Tendonitis is an inflammation of the tendons that causes lameness in dogs. The most common tendons affected are the biceps tendon (front leg) and the supraspinatus tendon (shoulder). It can be difficult to diagnose, but there are several treatment options.
Medium to large breed dogs, especially those who are very active (i.e., agility dogs, racing dogs and working dogs) are at highest risk for tendonitis.
Tendonitis can be acute (caused by an injury) or chronic (caused by repeated, high impact activity, especially running and jumping).
Most dogs with tendonitis will present with front leg lameness. It can be constant or intermittant. The leg will be painful and the dog will have limited range of motion. Signs will worsen after exercise.
Diagnosis by radiography can be difficult because tendonitis is a soft tissue injury. Other diagnostic tests like ultrasound, arthroscopy and MRI can be more useful.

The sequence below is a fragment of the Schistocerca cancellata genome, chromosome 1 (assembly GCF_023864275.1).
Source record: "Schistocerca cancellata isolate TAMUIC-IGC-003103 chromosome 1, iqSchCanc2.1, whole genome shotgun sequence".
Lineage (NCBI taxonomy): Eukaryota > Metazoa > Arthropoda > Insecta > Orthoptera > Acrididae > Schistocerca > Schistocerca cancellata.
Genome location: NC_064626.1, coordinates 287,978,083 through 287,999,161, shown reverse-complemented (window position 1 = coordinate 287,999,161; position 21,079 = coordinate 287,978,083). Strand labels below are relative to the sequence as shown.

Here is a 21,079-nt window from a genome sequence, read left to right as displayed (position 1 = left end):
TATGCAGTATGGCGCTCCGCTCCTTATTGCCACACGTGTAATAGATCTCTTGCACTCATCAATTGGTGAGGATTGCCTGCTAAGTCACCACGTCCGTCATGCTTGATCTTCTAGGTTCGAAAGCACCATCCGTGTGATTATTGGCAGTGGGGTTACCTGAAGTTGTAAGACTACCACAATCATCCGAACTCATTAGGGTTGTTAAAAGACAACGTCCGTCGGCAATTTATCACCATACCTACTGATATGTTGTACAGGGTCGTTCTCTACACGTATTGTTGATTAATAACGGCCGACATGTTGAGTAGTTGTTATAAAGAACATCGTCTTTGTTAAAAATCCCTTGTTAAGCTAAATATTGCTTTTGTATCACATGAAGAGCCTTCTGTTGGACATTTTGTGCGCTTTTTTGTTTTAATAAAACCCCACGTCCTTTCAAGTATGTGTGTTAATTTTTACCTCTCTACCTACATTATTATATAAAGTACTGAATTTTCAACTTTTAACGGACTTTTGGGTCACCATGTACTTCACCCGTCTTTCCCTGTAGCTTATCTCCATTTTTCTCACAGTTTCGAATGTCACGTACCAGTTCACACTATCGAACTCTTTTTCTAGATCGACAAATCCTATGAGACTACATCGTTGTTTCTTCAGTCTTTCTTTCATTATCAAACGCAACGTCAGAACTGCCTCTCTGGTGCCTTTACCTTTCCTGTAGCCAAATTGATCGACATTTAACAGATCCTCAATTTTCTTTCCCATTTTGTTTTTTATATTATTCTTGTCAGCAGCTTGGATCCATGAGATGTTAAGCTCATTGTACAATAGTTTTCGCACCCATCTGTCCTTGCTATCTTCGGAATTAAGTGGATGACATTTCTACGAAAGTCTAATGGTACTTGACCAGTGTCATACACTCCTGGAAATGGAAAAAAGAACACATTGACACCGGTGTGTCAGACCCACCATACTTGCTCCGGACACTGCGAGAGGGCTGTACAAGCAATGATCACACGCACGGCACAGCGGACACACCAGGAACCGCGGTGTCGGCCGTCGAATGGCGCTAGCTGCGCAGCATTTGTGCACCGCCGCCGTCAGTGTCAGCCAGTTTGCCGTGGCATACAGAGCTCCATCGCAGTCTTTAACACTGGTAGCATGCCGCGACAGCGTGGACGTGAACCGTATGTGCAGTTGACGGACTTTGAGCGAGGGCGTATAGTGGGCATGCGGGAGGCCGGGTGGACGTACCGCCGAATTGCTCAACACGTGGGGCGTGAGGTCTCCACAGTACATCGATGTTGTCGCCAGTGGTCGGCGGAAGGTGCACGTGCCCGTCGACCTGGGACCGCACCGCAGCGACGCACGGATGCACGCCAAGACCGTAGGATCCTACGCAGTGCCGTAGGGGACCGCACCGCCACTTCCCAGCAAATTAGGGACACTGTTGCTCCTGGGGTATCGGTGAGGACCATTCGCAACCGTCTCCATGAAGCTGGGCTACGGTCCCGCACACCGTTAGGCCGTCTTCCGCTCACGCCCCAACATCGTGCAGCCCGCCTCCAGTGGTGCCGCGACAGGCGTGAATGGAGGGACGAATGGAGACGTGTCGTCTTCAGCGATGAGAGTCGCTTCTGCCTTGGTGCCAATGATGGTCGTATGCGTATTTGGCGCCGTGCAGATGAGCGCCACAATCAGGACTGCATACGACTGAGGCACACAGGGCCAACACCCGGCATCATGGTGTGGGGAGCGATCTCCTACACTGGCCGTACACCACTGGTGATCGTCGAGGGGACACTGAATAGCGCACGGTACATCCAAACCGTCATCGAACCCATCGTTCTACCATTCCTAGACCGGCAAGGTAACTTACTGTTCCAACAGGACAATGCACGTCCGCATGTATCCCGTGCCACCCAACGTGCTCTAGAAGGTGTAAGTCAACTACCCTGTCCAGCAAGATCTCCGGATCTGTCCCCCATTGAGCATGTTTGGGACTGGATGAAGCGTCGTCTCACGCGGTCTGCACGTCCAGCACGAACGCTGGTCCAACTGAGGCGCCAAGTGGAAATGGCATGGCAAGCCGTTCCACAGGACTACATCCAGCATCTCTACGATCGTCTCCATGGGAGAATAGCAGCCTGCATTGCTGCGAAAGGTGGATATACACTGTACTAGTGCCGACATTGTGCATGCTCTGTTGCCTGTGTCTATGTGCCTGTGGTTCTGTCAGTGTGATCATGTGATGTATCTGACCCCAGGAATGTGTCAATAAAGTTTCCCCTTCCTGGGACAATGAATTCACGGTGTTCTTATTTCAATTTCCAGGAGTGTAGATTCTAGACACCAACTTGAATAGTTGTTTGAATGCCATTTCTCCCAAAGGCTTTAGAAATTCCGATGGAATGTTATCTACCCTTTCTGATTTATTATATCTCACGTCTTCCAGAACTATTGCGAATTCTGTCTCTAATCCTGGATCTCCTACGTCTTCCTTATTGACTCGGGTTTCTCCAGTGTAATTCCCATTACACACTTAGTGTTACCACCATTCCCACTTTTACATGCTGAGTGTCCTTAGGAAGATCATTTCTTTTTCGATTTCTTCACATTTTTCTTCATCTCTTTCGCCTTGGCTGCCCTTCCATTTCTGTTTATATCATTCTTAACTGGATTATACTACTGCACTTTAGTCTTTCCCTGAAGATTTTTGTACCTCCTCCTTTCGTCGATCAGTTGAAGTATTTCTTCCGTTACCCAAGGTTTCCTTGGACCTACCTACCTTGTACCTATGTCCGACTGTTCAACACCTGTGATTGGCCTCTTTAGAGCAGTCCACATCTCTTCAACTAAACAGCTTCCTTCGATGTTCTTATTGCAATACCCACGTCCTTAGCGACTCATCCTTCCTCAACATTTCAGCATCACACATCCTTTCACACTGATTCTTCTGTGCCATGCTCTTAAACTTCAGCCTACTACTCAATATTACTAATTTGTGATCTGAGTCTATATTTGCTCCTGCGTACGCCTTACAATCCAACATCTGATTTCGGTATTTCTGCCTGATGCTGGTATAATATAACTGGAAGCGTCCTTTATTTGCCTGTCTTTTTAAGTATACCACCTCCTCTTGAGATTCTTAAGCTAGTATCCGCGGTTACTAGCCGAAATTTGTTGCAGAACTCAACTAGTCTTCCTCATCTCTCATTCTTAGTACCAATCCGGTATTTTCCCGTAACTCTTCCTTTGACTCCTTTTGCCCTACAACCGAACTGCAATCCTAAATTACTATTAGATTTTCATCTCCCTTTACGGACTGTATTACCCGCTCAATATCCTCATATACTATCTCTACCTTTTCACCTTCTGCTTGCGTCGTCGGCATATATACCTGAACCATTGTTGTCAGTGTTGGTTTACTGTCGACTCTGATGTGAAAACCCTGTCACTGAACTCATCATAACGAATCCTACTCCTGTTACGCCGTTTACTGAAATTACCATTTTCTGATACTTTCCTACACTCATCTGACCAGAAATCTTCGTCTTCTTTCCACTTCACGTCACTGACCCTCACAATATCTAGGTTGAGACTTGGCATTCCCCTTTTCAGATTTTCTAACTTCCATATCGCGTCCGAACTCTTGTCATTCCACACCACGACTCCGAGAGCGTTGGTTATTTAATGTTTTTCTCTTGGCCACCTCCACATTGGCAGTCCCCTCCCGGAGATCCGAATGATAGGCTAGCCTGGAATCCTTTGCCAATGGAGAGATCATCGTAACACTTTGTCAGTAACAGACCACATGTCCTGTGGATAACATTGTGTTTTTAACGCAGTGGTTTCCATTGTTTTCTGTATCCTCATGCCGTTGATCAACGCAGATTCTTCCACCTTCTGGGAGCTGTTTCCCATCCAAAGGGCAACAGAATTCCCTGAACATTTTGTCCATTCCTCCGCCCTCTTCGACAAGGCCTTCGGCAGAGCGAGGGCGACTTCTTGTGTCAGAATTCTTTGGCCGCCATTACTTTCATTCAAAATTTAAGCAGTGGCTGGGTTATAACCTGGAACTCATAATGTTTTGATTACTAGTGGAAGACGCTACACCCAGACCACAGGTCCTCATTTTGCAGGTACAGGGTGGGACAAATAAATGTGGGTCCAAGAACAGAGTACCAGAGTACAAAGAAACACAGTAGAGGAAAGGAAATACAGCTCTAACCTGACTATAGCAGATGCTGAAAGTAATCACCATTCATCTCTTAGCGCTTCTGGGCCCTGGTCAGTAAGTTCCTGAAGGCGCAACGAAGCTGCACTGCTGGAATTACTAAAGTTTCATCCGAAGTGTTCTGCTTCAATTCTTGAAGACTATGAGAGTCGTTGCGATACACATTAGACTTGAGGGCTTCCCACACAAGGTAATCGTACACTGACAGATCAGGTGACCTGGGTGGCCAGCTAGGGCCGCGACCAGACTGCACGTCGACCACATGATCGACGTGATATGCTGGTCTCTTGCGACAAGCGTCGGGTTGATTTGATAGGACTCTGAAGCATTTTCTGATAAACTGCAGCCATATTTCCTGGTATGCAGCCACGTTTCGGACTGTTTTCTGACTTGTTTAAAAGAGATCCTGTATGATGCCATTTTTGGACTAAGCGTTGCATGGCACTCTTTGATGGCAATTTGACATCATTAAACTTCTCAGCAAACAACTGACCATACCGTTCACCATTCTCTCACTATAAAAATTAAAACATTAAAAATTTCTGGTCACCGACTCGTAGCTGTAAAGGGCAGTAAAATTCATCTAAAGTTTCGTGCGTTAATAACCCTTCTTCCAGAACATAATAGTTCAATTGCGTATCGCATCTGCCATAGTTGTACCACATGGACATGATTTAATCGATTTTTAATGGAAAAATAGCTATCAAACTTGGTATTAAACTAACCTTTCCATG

Treatment for tendonitis might depend on the severity. Medical management including rest for several weeks, cold and heat therapy and anti-inflammatory drugs may be enough for a minor case. Some therapies used for cases that don't respond well to simple medical management include laser therapy, ultrasound, cross fiber massage, magnetic therapy and acupuncture.
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Lori Gordon has been writing since 1988. She has been published in "Cobblestone," "Calliope," "Faces," "Young Generation" and "I Love Cats." Gordon is a member of American Christian Fiction Writers and Christian Writers Fellowship International. She has an Associate in Applied Science in veterinary technology from State University of New York, Delhi and is a licensed veterinary technician in New York State.